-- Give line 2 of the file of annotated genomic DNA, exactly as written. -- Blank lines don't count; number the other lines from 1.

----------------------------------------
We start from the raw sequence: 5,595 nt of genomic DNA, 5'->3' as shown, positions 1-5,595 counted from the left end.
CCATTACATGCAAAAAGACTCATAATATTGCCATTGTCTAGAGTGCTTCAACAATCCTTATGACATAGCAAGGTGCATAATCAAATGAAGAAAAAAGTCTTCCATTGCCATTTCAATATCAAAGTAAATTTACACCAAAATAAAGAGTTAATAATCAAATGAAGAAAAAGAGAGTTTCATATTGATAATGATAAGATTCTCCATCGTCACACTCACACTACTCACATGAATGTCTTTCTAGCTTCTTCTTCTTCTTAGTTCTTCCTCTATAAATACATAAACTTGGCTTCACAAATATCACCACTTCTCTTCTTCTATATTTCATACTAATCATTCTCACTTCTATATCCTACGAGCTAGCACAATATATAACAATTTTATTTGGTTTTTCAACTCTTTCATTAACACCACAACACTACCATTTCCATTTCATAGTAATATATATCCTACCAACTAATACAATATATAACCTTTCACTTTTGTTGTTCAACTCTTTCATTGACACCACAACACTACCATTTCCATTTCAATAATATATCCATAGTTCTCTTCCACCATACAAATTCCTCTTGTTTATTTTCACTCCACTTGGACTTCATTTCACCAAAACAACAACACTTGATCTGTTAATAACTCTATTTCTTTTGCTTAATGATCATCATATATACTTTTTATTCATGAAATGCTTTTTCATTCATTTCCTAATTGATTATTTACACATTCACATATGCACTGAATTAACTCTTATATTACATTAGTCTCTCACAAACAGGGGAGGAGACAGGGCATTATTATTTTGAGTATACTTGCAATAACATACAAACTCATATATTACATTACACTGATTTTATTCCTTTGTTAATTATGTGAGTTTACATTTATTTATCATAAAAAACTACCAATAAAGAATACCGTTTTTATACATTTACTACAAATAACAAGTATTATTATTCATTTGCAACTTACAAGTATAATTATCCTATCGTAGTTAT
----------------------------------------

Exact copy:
CCATTACATGCAAAAAGACTCATAATATTGCCATTGTCTAGAGTGCTTCAACAATCCTTATGACATAGCAAGGTGCATAATCAAATGAAGAAAAAAGTCTTCCATTGCCATTTCAATATCAAAGTAAATTTACACCAAAATAAAGAGTTAATAATCAAATGAAGAAAAAGAGAGTTTCATATTGATAATGATAAGATTCTCCATCGTCACACTCACACTACTCACATGAATGTCTTTCTAGCTTCTTCTTCTTCTTAGTTCTTCCTCTATAAATACATAAACTTGGCTTCACAAATATCACCACTTCTCTTCTTCTATATTTCATACTAATCATTCTCACTTCTATATCCTACGAGCTAGCACAATATATAACAATTTTATTTGGTTTTTCAACTCTTTCATTAACACCACAACACTACCATTTCCATTTCATAGTAATATATATCCTACCAACTAATACAATATATAACCTTTCACTTTTGTTGTTCAACTCTTTCATTGACACCACAACACTACCATTTCCATTTCAATAATATATCCATAGTTCTCTTCCACCATACAAATTCCTCTTGTTTATTTTCACTCCACTTGGACTTCATTTCACCAAAACAACAACACTTGATCTGTTAATAACTCTATTTCTTTTGCTTAATGATCATCATATATACTTTTTATTCATGAAATGCTTTTTCATTCATTTCCTAATTGATTATTTACACATTCACATATGCACTGAATTAACTCTTATATTACATTAGTCTCTCACAAACAGGGGAGGAGACAGGGCATTATTATTTTGAGTATACTTGCAATAACATACAAACTCATATATTACATTACACTGATTTTATTCCTTTGTTAATTATGTGAGTTTACATTTATTTATCATAAAAAACTACCAATAAAGAATACCGTTTTTATACATTTACTACAAATAACAAGTATTATTATTCATTTGCAACTTACAAGTATAATTATCCTATCGTAGTTAT